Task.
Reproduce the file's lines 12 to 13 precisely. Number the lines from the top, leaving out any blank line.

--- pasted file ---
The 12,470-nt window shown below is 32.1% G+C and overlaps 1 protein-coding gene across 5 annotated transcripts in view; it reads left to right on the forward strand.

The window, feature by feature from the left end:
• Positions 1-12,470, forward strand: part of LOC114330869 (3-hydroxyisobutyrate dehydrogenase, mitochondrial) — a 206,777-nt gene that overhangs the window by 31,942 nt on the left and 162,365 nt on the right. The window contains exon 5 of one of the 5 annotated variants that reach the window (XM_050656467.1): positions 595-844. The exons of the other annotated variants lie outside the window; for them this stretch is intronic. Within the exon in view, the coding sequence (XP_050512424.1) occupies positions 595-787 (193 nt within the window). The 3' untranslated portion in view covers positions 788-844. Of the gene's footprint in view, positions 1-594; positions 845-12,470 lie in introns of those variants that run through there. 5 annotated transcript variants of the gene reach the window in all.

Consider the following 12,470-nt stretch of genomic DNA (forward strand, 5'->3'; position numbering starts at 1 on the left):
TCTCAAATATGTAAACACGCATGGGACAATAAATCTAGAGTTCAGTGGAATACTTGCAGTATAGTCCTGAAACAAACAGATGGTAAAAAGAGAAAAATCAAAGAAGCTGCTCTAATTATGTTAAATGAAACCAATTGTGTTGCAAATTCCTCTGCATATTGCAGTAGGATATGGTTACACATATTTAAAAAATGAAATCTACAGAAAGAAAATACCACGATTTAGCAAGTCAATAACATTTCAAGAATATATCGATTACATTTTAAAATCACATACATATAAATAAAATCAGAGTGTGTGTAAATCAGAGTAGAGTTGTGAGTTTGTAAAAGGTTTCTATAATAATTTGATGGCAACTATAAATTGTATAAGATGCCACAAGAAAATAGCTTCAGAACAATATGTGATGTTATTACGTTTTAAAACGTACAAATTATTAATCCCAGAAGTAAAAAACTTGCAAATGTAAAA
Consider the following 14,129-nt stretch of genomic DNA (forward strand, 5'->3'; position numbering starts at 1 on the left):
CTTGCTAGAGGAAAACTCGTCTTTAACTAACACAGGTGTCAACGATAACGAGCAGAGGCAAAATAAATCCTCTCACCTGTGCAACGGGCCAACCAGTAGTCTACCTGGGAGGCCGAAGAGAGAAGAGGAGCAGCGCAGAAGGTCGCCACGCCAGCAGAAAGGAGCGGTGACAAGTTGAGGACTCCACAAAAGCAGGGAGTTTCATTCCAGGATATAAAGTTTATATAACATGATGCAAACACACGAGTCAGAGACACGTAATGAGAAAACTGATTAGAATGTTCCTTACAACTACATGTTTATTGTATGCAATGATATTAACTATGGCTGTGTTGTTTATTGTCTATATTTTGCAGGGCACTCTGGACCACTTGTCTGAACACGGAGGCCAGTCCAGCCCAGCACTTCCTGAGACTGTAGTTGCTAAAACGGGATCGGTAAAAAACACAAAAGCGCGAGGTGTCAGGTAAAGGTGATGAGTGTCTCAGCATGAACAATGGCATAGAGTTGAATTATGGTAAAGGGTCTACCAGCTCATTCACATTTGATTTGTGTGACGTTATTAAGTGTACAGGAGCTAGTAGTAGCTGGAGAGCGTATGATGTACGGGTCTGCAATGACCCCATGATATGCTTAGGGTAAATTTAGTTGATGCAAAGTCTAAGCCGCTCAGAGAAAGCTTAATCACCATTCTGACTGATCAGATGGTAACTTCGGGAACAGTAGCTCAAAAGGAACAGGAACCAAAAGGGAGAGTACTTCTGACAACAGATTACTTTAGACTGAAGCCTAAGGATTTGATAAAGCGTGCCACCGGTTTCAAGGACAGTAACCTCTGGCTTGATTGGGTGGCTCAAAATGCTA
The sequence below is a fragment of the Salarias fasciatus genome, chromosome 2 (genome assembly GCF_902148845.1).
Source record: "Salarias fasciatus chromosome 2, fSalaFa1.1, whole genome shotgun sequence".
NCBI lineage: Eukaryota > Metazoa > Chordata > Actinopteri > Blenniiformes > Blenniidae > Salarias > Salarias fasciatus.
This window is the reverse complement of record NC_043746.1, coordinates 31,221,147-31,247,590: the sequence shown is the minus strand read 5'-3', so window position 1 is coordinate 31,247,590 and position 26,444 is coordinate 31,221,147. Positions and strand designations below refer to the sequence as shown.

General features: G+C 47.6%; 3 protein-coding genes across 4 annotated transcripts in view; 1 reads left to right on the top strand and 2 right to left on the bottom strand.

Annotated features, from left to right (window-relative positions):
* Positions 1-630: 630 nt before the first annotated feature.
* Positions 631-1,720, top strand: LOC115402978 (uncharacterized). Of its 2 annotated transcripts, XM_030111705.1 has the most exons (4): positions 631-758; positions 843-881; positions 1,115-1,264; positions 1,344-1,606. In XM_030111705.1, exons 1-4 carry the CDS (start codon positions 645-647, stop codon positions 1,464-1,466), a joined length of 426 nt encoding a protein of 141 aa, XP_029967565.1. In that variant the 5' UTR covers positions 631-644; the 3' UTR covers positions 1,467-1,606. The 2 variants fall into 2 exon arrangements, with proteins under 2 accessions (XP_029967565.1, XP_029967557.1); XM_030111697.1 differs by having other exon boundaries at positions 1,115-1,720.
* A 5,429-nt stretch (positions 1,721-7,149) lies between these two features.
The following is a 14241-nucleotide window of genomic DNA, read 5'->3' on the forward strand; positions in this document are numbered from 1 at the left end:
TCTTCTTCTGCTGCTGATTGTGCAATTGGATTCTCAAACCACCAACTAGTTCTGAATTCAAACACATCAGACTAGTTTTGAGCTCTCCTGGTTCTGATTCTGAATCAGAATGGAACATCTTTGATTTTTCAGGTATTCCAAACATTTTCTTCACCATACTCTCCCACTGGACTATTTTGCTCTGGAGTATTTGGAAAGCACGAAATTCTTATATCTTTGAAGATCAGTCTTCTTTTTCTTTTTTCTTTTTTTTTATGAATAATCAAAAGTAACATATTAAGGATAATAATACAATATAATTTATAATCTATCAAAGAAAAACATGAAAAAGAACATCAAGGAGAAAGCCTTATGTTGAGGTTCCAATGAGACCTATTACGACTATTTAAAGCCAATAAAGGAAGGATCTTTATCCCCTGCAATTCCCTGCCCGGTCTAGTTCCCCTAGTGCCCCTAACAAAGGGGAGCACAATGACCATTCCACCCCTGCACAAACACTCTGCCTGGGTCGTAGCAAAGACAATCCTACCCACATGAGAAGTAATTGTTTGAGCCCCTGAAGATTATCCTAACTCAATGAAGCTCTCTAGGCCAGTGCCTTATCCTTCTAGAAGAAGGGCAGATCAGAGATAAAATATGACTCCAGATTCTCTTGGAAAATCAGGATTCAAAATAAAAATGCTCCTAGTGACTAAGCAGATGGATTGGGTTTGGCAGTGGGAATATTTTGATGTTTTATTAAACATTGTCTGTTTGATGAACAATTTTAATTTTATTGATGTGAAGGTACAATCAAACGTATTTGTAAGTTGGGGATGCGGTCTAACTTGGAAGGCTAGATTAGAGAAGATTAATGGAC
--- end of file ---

General features: G+C 47.6%; 3 protein-coding genes across 4 annotated transcripts in view; 1 reads left to right on the top strand and 2 right to left on the bottom strand.

Annotated features, from left to right (window-relative positions):